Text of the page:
Publisher: Dark Horse Comics
Writer: Mariko Tamaki
Artist: Philip Sevy, Michael Atiyeh
Release Date: 17th February, 2016
Acting as a sequel to the events of the recently released Rise of the Tomb Raider game, this latest adventure featuring everyone’s favourite kick-ass lady archaeologist centres on a mushroom (?) from ancient Chinese legend that grants immortality to those who consume it.
The issue opens with some promise, and we see a frantic and injured Lara attempting to find her bearings in what looks like a cavern. We quickly segue into the past where the story’s central object is surreptitiously introduced, before a neat twist on the blind martial arts master (or in this case, mistress) trope is employed to explain where Lara acquired the skills we see her attempting to use in the opening sequence.
The problems soon begin to mount up, though, and for me the biggest hurdle is the core element of the story: the mushroom of immortality. Mariko Tamaki’s choice of MacGuffin doesn’t quite have the lustre of a sacred amulet, a jewel encrusted sword, or a solid gold golem, and I quickly found myself disengaged from the story. My attempted reconnection was made difficult when an apparent reworking of the zombie trope was also added to the mix at the issue’s conclusion.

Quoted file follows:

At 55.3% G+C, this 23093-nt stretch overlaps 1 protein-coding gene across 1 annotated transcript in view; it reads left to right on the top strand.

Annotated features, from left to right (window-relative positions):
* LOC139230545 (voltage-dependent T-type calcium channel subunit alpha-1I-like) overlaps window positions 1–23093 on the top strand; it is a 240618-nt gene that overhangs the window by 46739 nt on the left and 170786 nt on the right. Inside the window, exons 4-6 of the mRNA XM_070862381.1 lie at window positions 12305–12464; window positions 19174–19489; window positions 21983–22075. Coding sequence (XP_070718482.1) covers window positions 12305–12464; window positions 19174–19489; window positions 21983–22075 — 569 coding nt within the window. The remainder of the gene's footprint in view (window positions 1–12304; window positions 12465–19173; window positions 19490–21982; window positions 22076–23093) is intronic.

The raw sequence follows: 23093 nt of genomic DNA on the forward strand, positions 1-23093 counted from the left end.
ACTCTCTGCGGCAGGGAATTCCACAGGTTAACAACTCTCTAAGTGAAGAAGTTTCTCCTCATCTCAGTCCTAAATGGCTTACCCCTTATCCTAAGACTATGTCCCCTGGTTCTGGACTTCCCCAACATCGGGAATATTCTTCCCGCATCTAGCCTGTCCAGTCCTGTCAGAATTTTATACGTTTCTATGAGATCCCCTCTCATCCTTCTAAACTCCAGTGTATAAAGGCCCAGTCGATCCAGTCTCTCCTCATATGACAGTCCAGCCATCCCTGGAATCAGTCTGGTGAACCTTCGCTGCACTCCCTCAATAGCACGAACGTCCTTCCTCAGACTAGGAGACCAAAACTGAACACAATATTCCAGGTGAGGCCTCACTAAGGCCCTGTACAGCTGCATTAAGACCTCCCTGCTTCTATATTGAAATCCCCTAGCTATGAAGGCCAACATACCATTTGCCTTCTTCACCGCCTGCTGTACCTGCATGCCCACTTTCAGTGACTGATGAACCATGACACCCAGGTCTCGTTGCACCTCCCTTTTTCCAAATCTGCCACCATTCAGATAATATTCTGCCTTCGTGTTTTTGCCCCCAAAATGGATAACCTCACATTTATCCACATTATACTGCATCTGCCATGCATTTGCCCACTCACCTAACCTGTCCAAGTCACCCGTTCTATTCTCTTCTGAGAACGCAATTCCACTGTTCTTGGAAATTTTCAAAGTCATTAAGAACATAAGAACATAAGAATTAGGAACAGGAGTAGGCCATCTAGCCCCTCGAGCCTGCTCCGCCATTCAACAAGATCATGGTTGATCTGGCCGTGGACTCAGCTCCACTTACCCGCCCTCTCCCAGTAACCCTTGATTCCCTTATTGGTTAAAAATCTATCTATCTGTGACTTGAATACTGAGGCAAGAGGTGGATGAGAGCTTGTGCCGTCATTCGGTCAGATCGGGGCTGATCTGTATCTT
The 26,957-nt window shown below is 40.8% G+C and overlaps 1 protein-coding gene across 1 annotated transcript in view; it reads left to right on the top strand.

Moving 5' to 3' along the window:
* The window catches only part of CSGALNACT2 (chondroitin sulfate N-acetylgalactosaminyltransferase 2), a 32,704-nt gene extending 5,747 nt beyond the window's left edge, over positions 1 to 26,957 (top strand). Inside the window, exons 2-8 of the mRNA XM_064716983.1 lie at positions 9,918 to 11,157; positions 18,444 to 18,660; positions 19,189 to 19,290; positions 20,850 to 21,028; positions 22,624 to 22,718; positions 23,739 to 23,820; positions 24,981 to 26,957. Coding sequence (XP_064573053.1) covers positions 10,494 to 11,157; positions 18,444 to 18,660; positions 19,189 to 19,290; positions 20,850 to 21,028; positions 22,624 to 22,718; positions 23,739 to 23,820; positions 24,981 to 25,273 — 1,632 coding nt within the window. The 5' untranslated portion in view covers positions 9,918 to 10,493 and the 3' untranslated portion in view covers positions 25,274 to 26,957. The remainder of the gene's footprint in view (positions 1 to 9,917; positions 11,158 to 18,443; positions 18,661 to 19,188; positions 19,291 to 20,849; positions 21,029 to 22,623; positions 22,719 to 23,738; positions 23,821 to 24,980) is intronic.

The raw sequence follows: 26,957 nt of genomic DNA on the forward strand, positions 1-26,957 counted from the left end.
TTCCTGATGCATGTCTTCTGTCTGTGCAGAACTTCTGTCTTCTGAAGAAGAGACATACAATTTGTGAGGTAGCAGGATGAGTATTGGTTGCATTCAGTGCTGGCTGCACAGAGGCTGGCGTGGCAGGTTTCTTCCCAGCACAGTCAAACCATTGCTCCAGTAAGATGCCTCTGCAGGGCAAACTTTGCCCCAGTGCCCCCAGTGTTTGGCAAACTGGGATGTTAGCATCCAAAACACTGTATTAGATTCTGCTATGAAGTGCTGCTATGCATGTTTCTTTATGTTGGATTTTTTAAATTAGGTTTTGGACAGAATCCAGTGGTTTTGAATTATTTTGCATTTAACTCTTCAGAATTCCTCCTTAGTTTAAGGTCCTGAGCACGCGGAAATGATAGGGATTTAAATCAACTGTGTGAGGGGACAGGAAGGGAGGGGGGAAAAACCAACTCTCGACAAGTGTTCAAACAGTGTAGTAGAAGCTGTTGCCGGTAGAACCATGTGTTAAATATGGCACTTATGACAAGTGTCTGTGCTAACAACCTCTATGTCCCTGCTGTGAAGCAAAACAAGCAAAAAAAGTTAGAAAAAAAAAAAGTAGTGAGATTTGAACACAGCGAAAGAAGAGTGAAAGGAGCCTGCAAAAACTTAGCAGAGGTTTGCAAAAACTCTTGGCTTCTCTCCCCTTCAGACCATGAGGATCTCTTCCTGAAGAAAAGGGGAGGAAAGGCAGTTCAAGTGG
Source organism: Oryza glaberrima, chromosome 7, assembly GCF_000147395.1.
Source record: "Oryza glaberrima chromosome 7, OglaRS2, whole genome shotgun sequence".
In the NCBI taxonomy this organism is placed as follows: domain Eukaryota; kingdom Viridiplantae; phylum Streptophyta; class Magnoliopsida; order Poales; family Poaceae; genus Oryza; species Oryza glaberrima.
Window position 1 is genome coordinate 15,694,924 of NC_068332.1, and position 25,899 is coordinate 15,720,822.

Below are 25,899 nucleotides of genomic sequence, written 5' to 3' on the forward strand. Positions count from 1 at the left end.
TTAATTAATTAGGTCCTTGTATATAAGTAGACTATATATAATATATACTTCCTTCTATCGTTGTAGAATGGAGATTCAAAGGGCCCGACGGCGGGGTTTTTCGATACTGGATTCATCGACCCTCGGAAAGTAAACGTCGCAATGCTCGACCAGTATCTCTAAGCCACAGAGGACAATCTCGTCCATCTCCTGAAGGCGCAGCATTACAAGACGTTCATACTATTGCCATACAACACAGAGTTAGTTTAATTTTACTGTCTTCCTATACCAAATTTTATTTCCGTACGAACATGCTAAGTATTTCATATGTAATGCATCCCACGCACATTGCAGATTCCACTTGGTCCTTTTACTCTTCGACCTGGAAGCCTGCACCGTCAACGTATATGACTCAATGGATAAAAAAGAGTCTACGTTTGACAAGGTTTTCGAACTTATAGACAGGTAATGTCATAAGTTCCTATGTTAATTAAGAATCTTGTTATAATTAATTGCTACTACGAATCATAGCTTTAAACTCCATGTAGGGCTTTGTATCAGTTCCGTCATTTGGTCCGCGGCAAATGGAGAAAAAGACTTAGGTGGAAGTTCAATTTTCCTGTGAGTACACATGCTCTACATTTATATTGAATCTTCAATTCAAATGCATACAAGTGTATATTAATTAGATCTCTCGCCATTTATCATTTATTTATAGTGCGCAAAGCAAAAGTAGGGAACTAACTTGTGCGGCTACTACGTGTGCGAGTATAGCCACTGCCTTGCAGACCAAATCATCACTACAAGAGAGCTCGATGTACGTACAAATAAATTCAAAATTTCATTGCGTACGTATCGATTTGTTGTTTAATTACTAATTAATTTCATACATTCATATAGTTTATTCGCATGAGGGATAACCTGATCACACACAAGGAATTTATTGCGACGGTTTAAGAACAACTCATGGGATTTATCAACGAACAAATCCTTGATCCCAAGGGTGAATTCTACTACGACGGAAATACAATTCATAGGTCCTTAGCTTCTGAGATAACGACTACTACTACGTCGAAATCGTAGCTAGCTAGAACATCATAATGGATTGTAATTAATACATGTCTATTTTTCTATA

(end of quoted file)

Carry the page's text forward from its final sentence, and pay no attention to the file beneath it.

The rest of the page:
My secondary concern is with the introduction of a mostly superfluous – at least at this juncture – supporting cast, many of whom perform no real function within the plot. I can only assume that Lara’s companion for the majority of the issue is an important character from the game, but as his name is never mentioned, it’s the best I have.
Joelle Jones’ stunning variant cover and Michael Atiyeh’s subtly textured, realistic colours are on-point, and help elevate things on the art front; however, the interior work is not without its problems. Philip Sevy’s Lara is rendered as you would expect, as strong, svelte, and beautiful, and his general character work is very good. His backgrounds and environments, too, are solid throughout, and the use of circular panels to symbolise hearing is a nice touch. However, some of his storytelling is a little too obvious at times, and there are certain panels that do not quite communicate the tone of the dialogue. Action sequences are problematic too, with confusing compositional choices and actions making scene geography and panel flow awkward, leading to further breaks from the narrative flow.
As an almost life-long gamer, I find it sad that there haven’t been many successful video game tie-in comics, and unfortunately this opening issue has done little to redress that. It is early days, though, and thus plenty of time for the series to improve, but at the moment, its flaws outweigh its strengths.
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The Writer of this piece was: Martin Doyle
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